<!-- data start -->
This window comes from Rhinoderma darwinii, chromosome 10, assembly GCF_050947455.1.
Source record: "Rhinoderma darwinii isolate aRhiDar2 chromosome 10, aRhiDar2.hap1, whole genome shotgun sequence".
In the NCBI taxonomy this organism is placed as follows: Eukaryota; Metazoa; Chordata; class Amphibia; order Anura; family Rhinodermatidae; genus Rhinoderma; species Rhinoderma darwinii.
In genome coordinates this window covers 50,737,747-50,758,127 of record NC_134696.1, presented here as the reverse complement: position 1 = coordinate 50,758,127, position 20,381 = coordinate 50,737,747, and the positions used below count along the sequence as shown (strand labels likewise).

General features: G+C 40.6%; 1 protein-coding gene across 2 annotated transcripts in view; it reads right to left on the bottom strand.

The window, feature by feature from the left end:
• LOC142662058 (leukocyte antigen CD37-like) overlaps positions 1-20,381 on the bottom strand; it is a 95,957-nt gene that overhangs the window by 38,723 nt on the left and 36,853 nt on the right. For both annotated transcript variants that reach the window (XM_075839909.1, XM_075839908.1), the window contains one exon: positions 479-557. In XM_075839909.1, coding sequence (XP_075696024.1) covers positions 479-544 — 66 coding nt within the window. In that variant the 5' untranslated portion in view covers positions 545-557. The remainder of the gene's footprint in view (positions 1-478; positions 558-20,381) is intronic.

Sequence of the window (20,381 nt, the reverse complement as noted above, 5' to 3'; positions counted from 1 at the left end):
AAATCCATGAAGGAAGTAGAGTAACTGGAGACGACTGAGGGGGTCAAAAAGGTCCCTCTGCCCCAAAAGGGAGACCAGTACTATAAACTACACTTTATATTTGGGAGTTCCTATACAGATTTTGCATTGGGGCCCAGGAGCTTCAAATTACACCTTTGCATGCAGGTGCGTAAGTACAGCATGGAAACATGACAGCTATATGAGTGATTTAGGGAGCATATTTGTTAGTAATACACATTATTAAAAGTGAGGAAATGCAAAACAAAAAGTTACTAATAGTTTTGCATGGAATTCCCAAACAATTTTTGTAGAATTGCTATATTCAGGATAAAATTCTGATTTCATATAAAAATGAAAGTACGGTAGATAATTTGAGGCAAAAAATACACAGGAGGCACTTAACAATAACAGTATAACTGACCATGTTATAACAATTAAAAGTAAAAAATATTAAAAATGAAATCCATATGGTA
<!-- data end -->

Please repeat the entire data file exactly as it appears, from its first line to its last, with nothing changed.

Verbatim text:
This window comes from Rhinoderma darwinii, chromosome 10, assembly GCF_050947455.1.
Source record: "Rhinoderma darwinii isolate aRhiDar2 chromosome 10, aRhiDar2.hap1, whole genome shotgun sequence".
In the NCBI taxonomy this organism is placed as follows: Eukaryota; Metazoa; Chordata; class Amphibia; order Anura; family Rhinodermatidae; genus Rhinoderma; species Rhinoderma darwinii.
In genome coordinates this window covers 50,737,747-50,758,127 of record NC_134696.1, presented here as the reverse complement: position 1 = coordinate 50,758,127, position 20,381 = coordinate 50,737,747, and the positions used below count along the sequence as shown (strand labels likewise).

General features: G+C 40.6%; 1 protein-coding gene across 2 annotated transcripts in view; it reads right to left on the bottom strand.

The window, feature by feature from the left end:
• LOC142662058 (leukocyte antigen CD37-like) overlaps positions 1-20,381 on the bottom strand; it is a 95,957-nt gene that overhangs the window by 38,723 nt on the left and 36,853 nt on the right. For both annotated transcript variants that reach the window (XM_075839909.1, XM_075839908.1), the window contains one exon: positions 479-557. In XM_075839909.1, coding sequence (XP_075696024.1) covers positions 479-544 — 66 coding nt within the window. In that variant the 5' untranslated portion in view covers positions 545-557. The remainder of the gene's footprint in view (positions 1-478; positions 558-20,381) is intronic.

Sequence of the window (20,381 nt, the reverse complement as noted above, 5' to 3'; positions counted from 1 at the left end):
AAATCCATGAAGGAAGTAGAGTAACTGGAGACGACTGAGGGGGTCAAAAAGGTCCCTCTGCCCCAAAAGGGAGACCAGTACTATAAACTACACTTTATATTTGGGAGTTCCTATACAGATTTTGCATTGGGGCCCAGGAGCTTCAAATTACACCTTTGCATGCAGGTGCGTAAGTACAGCATGGAAACATGACAGCTATATGAGTGATTTAGGGAGCATATTTGTTAGTAATACACATTATTAAAAGTGAGGAAATGCAAAACAAAAAGTTACTAATAGTTTTGCATGGAATTCCCAAACAATTTTTGTAGAATTGCTATATTCAGGATAAAATTCTGATTTCATATAAAAATGAAAGTACGGTAGATAATTTGAGGCAAAAAATACACAGGAGGCACTTAACAATAACAGTATAACTGACCATGTTATAACAATTAAAAGTAAAAAATATTAAAAATGAAATCCATATGGTA